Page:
interview is available
on mckinseyquarterly.com.

Investing in sustainability:
An interview with Al Gore and
David Blood
The former US vice president and his partner in an investment-management
firm argue that sustainability investing is essential to creating long-term
shareholder value.

Lenny T. Mendonca and


Jeremy Oppenheim

1 The research, summarized in The McKinsey

Global Survey of Business Executives: Business


and Society, January 2006 (The McKinsey
Quarterly, Web exclusive, January 2006),
indicates that 84 percent of executives think
business has a broader contract
with society.

As McKinsey research indicates, executives around the world increasingly recognize that
the creation of long-term shareholder value depends on a corporations ability to understand
and respond to increasingly intense demands from society.1 No surprise, then, that the
topic of socially responsible investing has been gaining ground as investors seek to incorporate concepts such as sustainability and responsible corporate behavior into their
assessments of a companys long-term value.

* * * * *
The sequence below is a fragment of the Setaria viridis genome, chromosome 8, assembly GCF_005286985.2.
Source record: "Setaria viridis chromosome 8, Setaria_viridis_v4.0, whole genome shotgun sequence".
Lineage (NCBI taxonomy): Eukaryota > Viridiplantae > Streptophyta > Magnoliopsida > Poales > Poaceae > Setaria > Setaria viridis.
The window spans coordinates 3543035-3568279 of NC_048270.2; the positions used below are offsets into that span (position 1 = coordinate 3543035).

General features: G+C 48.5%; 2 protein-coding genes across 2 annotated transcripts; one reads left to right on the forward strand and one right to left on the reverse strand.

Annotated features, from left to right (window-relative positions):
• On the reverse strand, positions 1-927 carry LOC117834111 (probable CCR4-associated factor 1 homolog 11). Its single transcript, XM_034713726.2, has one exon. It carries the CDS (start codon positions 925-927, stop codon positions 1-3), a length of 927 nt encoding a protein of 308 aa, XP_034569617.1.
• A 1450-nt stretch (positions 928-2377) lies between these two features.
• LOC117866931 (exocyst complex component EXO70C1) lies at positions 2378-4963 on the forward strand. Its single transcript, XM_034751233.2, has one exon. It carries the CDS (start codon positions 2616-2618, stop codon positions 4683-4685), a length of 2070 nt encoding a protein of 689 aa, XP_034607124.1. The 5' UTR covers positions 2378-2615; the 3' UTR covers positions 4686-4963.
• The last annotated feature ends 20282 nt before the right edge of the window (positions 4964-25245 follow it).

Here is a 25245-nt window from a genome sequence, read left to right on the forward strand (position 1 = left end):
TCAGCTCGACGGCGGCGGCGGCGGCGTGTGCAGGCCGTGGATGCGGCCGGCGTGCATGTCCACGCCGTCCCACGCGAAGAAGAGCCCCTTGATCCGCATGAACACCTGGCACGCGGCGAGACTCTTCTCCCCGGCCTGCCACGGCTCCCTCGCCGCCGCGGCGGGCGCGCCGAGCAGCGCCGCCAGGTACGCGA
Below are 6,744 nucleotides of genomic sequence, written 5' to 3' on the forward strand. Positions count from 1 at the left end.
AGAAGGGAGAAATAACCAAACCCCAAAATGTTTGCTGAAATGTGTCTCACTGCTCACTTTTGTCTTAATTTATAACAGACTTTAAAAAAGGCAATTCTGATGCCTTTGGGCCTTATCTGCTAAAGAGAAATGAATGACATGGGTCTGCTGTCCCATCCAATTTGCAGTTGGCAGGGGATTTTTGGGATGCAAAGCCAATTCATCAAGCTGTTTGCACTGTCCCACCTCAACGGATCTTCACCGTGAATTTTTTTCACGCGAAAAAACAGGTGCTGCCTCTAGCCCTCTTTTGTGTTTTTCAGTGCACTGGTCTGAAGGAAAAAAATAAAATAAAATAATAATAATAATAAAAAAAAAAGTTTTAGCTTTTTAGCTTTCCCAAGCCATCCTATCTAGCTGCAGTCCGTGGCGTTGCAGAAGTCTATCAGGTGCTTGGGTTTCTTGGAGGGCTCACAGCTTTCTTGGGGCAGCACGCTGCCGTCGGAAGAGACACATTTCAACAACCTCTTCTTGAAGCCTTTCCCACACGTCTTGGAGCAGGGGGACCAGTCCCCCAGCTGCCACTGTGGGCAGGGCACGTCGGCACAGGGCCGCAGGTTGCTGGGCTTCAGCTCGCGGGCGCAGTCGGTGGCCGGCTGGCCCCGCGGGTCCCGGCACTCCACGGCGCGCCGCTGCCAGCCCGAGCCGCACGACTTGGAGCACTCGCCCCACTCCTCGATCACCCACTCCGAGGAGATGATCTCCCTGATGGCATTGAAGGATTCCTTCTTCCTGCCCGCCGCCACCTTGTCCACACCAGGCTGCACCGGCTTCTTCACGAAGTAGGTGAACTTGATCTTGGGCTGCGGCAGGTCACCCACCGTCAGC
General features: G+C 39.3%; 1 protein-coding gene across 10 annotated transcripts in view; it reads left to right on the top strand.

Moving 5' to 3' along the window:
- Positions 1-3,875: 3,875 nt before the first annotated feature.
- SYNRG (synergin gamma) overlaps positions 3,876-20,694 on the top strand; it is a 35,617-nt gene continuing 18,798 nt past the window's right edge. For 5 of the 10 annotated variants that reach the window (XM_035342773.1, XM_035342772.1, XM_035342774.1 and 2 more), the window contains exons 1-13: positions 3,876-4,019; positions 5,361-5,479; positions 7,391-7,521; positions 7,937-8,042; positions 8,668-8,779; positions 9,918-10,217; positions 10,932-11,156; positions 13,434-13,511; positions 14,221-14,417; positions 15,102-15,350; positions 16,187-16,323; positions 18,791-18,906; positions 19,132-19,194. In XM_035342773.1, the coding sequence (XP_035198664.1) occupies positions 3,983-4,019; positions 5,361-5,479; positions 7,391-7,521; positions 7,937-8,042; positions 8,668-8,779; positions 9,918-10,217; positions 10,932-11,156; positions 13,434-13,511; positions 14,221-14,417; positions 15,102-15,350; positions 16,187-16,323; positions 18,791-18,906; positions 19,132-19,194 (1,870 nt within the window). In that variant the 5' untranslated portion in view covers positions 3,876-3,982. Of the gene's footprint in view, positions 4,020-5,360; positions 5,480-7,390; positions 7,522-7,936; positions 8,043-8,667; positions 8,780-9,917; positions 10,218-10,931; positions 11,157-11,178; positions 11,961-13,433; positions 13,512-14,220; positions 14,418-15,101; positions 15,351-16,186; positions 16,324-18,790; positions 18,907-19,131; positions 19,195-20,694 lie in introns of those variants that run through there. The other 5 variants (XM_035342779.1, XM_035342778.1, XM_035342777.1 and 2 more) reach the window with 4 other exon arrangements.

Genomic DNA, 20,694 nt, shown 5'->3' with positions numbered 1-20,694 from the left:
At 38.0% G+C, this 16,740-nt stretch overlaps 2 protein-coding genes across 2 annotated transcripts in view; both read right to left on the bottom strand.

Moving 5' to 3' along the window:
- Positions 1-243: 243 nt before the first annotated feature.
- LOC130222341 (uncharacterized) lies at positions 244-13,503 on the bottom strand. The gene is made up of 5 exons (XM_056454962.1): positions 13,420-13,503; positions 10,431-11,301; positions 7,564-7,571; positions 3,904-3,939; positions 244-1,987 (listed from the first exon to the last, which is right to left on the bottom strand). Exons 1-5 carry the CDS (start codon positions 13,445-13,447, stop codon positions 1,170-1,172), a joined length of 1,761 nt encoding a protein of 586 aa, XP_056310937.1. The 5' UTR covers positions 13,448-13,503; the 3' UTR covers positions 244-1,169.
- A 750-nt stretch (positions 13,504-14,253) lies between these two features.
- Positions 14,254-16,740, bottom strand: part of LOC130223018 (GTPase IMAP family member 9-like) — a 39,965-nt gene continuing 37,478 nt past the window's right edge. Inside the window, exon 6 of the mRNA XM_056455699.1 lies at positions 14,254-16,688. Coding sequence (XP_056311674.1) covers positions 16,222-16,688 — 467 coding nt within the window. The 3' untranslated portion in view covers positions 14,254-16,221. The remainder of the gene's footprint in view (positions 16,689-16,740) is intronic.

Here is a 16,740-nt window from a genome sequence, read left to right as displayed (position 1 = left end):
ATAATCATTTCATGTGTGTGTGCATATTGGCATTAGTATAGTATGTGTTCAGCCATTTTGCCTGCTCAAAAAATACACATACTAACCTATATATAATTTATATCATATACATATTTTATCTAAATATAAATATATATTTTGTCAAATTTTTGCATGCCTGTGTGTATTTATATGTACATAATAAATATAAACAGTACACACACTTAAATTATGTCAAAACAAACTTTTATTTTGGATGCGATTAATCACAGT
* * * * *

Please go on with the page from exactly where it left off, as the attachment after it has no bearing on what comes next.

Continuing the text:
Three years ago, former US Vice President
Al Gore and David Blood, previously the
head of Goldman Sachs Asset Management,
set out to put sustainability investing firmly
in the mainstream of equity analysis. Their
firm, Generation Investment Management,
engages in primary research that integrates
sustainability with fundamental equity
analysis. Based in London and Washington,
DC , Generation has 23 employees, of whom
12 are investment professionals, and a single
portfolio invested, at any given time, in
30 to 50 publicly listed global companies.
The two partners recently sat down with
McKinseys Lenny Mendonca and
Jeremy Oppenheim to discuss reconciling

sustainability and socially responsible


investing with the creation of long-term
shareholder value.
McKinsey on Finance: What do you

mean by the term sustainability,


and how does it influence your investment